Categories: Astronomy

Scientists Simulate a Wormhole, NASA’s Moon Infrastructure, China’s Space Station Crew

The best images from Artemis so far. More spacecraft are going to the Moon. Researchers have simulated a wormhole. China now has six people on board its space station. All this and more space news in this week’s Space Bites.

Stunning Images from Artemis I

As the Artemis I mission continues on its journey around the Moon, NASA releases new images and videos from its voyage. We got a fantastic new video that shows many more views of the launch. You see the perspective from the rocket and see the moment when its twin solid rocket boosters detach and fly away. Read deeper into this newsletter because NASA released a second supercut that’s even better.

More about images from Artemis 1.

More Missions to the Moon

The Moon’s south pole is becoming the focus of lunar exploration, and for a good reason: there are probably valuable deposits of water ice. NASA will soon launch a new Cubesat mission to figure out how much water ice is frozen inside the permanently shadowed craters at the Moon’s south pole. The Lunar Flashlight is equipped with an infrared laser that will fire into the craters as it flies overhead, measuring the reflected light that bounces back. Future astronauts could live off the land from what it finds.

More about future Moon visitors.

NASA Awards $57M Contract for Moon Infrastructure

NASA has awarded a $57.2 million contract to a Texas-based company called Icon to develop infrastructure for the Moon. This goes under Phase III of NASA’s Small Business Innovation Research (SBIR) program. Icon develops 3D-printing tech that should be able to use regolith to build structures like landing pads and habitats from the material that can be found on the Moon.

Scientists Simulate a Quantum Wormhole

I’m sure you’ve already heard about this story, but if not, here goes. Scientists have created a quantum computing experiment that allows them to study the dynamics of wormholes – theoretical shortcuts through spacetime. They didn’t make an actual wormhole; they just simulated it on a quantum computing system that calculates how it would work if it were possible to create theoretical “negative matter.” The researchers hope their work will uncover ways to integrate gravity with quantum mechanics.

More about the wormhole in the lab.

JWST Teams Up With Kek to See Titan

The James Webb Space Telescope teamed up with the Keck Observatory to capture new images of Saturn’s moon Titan. Even though Saturn is over 1.5 billion km away, Webb and Keck could see its hazy atmosphere and even clouds made from methane that forms over its northern region. The telescopes observed the moon in infrared, penetrating the thick clouds on Titan to show surface features obscured in visible light.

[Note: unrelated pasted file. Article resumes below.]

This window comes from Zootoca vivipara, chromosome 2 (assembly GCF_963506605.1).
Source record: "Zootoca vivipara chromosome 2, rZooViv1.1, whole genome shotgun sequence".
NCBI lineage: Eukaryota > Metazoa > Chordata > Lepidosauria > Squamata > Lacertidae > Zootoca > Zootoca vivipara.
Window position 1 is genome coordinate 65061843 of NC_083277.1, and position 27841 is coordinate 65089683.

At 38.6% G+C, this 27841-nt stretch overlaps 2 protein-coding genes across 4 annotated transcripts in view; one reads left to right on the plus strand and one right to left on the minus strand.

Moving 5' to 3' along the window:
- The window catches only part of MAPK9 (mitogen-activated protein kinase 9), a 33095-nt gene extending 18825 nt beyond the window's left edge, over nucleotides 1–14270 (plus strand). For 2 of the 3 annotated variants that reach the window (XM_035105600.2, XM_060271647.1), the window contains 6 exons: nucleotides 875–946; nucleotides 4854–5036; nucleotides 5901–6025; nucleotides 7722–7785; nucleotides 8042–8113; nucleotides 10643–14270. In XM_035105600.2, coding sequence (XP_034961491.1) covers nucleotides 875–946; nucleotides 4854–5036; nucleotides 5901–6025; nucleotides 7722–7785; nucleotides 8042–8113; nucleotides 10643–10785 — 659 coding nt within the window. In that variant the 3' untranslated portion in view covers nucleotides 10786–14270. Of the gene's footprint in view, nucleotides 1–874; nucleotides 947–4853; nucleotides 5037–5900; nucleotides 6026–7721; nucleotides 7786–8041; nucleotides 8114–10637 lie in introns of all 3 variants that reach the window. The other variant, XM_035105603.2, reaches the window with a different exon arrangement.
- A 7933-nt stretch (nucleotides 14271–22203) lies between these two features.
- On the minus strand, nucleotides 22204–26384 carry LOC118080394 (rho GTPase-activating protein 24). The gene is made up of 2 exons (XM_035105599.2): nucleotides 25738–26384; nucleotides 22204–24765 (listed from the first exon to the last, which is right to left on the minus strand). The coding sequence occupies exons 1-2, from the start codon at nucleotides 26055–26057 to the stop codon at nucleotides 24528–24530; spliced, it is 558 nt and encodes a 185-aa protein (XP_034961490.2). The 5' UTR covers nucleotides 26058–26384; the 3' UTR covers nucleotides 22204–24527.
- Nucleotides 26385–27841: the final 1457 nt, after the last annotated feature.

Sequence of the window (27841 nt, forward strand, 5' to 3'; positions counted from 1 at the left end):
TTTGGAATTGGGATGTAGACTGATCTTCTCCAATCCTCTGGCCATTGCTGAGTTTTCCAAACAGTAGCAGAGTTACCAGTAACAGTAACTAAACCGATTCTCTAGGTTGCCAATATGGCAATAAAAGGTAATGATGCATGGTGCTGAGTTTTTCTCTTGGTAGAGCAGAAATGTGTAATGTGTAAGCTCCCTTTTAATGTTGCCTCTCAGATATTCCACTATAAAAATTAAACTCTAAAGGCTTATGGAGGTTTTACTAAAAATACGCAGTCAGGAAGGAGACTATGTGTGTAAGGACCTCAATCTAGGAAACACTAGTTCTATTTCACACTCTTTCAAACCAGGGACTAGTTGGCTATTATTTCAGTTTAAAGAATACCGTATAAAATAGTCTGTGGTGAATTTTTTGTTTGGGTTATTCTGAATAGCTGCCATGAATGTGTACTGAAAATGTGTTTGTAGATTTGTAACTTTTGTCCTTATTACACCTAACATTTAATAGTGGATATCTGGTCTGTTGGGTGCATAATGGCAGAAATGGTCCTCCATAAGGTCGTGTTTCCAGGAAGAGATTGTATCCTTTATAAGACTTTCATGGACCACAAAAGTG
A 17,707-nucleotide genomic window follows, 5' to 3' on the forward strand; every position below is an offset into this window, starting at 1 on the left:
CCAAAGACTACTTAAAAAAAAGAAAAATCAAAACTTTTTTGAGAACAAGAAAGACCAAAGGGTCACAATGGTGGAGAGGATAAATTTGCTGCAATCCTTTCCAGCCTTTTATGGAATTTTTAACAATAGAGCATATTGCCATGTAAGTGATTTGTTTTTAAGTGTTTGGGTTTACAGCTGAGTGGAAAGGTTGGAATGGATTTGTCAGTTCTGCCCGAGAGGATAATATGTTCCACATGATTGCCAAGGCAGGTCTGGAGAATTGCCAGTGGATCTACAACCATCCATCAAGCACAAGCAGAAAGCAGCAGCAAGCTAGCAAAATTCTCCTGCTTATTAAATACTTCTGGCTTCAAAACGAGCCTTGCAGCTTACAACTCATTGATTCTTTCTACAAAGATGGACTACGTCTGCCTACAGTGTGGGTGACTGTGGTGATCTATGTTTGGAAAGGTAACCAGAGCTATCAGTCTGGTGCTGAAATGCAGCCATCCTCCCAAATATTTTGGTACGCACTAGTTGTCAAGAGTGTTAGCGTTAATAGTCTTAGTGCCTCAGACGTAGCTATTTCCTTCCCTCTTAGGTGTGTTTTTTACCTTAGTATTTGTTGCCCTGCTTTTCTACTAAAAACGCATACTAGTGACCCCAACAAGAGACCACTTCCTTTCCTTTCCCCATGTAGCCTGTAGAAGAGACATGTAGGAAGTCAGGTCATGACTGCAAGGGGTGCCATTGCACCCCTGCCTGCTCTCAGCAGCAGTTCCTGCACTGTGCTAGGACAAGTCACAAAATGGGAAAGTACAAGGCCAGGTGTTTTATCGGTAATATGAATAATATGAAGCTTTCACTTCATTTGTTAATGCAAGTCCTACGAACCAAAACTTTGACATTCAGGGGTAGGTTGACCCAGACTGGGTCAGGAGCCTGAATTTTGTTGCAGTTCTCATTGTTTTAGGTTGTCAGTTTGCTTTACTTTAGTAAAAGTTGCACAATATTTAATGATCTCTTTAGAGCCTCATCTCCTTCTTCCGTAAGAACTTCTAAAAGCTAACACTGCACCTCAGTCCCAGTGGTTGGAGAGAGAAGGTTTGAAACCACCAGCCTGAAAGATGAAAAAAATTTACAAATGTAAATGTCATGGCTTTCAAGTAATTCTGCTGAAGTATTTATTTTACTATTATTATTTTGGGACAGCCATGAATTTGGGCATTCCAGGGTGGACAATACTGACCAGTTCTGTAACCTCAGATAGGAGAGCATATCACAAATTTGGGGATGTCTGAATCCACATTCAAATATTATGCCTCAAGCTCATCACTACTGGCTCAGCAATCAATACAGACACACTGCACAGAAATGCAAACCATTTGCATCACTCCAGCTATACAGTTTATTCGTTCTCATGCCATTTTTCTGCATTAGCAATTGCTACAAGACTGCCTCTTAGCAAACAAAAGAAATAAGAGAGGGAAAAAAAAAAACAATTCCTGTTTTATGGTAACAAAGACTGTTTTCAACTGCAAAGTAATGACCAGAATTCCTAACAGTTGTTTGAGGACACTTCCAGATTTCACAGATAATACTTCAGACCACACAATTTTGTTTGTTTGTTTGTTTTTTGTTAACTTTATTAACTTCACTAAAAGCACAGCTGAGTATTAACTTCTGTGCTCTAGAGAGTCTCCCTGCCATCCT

More about IR view of Titan.

Yet Another Gorgeous Galaxy Seen by Webb

It’s time for another fantastic picture from the James Webb Space Telescope. This time you’re looking at galaxy NGC 1566, seen face-on. The image was captured using JWST’s Mid-Infrared Instrument (MIRI) and then processed by Judy Schmidt. The reddish areas in the image contain regions of star formation, and the bright core indicates that it’s a Seyfert galaxy with an actively feeding supermassive black hole.

More about NGC 1566.

A Black Hole Consumed a Star and Released the Light of a Trillion Suns

Astronomers were using an all-sky survey of the northern night sky when they noticed an extremely bright flash in the sky. Follow-up observations revealed that this flash was probably a blast of radiation emitted by a star as a supermassive black hole consumed it. This is known as a tidal disruption event, where a star is torn apart piece by piece by a black hole. According to the researchers, the black hole is feasting on about half a solar mass of stellar material each year, releasing these bright flashes each time.

More about the feeding black hole.

More SuperHeavy Tests

SpaceX continues to test its new fully reusable SuperHeavy booster to help carry Starship into orbit. This week they fired up 11 of its Raptor 2 engines in a test that lasted 13 seconds. Once again, nothing exploded, which is always good news. Elon Musk said the next test would last 20 seconds with a filled oxygen tank. After that will be another static fire test, and if that’s successful, we’ll see an orbital launch attempt.

More about SpaceX’s development of Starship.

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Anton Pozdnyakov

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